Sydney Brooks, a PhD candidate in the Rosi lab, came to Pitt in 2018 after completing her undergraduate degree at West Virginia University. In Fall 2022, in addition to her graduate research, she had the opportunity to teach CHEM 0100 (Introduction to General Chemistry) as the instructor of record. We asked Sydney to share a few thoughts about why she chose this path and how it is influencing what she wants to do after Pitt – check out her answers below!
Why did you choose to come to Pitt for graduate school?
Initially, I applied just because there was no application fee, but visit weekend really won me over. The department was impressive and there were multiple groups I could see myself having a successful graduate experience with.
What are you working on in your PhD research?
I work on peptide-based nanoparticle assembly. Essentially, we learn design rules from assembly in biology (ie. amino acids to peptides to proteins) and leverage them to precisely synthesize nanoparticle superstructures with interesting optical properties.
What's the result you're most proud of in your PhD research so far?
Not so much a specific result, but this summer I was struggling to figure out what my final paper would be. I went through a lot of different ideas and projects, but when I finally found something that worked and was interesting it felt great.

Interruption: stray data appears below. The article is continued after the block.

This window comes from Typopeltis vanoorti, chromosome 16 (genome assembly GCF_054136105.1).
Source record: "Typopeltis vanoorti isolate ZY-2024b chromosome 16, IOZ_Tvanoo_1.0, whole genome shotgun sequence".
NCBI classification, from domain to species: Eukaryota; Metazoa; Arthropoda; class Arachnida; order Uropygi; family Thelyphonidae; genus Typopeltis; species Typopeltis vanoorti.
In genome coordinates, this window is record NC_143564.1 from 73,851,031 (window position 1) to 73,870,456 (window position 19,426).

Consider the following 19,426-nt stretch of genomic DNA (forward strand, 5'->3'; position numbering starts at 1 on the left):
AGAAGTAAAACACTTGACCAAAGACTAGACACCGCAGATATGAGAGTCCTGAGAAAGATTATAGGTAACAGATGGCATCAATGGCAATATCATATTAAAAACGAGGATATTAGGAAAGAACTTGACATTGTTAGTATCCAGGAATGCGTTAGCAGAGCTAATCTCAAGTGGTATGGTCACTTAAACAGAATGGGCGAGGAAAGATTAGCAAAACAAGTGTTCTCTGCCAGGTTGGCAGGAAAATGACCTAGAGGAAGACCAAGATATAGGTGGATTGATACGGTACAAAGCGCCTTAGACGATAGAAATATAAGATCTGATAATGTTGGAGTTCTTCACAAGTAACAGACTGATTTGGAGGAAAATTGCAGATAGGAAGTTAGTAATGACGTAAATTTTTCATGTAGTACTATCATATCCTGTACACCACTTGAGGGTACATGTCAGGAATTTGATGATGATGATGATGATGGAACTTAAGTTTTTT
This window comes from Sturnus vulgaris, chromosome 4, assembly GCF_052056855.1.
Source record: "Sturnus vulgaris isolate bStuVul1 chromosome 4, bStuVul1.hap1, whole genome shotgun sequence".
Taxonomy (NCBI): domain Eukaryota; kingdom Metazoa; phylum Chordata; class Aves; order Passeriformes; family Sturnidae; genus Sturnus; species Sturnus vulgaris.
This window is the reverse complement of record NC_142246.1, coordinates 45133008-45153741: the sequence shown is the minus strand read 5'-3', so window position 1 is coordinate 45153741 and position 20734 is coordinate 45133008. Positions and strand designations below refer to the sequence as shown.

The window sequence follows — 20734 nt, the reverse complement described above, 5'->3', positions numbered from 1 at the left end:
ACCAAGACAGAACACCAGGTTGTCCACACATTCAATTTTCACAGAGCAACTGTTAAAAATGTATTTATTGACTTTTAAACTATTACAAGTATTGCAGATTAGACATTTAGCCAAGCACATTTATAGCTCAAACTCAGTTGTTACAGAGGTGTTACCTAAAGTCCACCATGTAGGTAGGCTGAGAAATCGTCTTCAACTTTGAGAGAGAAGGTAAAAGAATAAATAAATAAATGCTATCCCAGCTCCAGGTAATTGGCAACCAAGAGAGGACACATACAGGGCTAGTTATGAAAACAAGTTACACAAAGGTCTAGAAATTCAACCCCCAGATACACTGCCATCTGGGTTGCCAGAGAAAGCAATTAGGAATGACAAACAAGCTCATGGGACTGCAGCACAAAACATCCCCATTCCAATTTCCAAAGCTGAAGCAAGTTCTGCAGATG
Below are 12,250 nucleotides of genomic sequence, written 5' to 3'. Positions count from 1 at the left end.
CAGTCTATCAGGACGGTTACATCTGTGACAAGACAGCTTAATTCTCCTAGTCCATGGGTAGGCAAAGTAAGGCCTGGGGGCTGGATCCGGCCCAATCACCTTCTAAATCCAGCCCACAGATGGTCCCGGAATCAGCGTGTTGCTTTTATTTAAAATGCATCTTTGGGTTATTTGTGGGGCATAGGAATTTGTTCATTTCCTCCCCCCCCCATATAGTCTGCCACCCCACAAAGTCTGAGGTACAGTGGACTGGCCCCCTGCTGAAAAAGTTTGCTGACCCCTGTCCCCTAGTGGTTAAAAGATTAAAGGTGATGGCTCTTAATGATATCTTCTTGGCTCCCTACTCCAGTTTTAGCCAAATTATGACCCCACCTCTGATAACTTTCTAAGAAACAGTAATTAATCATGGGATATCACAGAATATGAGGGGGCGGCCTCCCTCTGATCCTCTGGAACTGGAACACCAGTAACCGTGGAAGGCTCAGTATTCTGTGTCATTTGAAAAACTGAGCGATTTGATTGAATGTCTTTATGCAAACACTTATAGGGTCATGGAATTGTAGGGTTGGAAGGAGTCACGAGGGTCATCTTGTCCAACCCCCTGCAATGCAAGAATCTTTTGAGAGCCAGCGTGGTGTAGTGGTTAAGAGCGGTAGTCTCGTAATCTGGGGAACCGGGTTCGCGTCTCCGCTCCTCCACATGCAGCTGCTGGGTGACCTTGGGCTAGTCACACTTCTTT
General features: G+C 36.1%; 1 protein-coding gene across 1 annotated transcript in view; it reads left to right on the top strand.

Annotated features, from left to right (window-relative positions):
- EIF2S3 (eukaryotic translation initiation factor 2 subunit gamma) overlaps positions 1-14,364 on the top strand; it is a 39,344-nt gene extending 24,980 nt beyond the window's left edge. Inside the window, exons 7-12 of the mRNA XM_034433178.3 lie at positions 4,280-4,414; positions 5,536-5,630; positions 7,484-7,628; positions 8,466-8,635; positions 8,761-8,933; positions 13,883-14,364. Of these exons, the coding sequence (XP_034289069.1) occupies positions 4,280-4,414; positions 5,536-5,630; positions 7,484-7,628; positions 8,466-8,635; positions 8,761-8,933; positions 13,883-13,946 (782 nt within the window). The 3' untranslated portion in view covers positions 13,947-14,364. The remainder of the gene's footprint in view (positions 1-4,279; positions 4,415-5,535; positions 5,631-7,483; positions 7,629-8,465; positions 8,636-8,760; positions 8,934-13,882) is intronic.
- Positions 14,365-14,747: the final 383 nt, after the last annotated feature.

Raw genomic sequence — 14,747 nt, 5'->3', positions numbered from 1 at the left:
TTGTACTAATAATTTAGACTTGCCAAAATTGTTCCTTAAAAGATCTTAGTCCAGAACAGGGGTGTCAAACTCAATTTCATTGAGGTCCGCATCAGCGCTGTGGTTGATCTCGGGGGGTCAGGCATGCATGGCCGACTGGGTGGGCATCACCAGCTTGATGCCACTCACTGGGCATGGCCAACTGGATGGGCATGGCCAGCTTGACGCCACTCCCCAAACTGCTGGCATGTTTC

Why were you interested in teaching CHEM 0100 this fall?
I've always enjoyed being a teaching assistant, and was looking for more than just lab or recitation. CHEM 0100 was a daunting but exciting opportunity.
What has been most challenging about teaching CHEM 0100, and what has been most rewarding?
The most challenging thing has been switching gears from the chemistry I most recently learned to the 0100 content. Recently, I was teaching electronic structures and I caught myself using the word "degenerate"... I'm sure quite a few students were a bit lost there. The most rewarding part is working with individual students and seeing them improve and succeed--even just B exam grade instead of a C can feel like winning the lottery.
What do you hope students will take away from your class?
I hope they learn that chemistry isn't nearly as scary as its reputation, and even if you aren't a science major it can be accessible and interesting
What do you think are the most important things you'll take away from your degree at Pitt?
I think the independence you develop as you become a senior graduate student. When I first started, I wanted help or affirmation at every step and I was wary of just figuring it out on my own. Now, even when random problems come up, I just handle them.
What do you hope to do after you graduate?
CHEM 0100 has really impacted my goals. I've been looking at science education and outreach jobs, but now I would definitely consider a teaching track position as well.
What advice would you offer to students who are considering going to graduate school in chemistry?
You can do it--plenty of people smarter than you have completed this degree, but plenty of people not as smart as you have too. Make sure you take care of yourself along the way.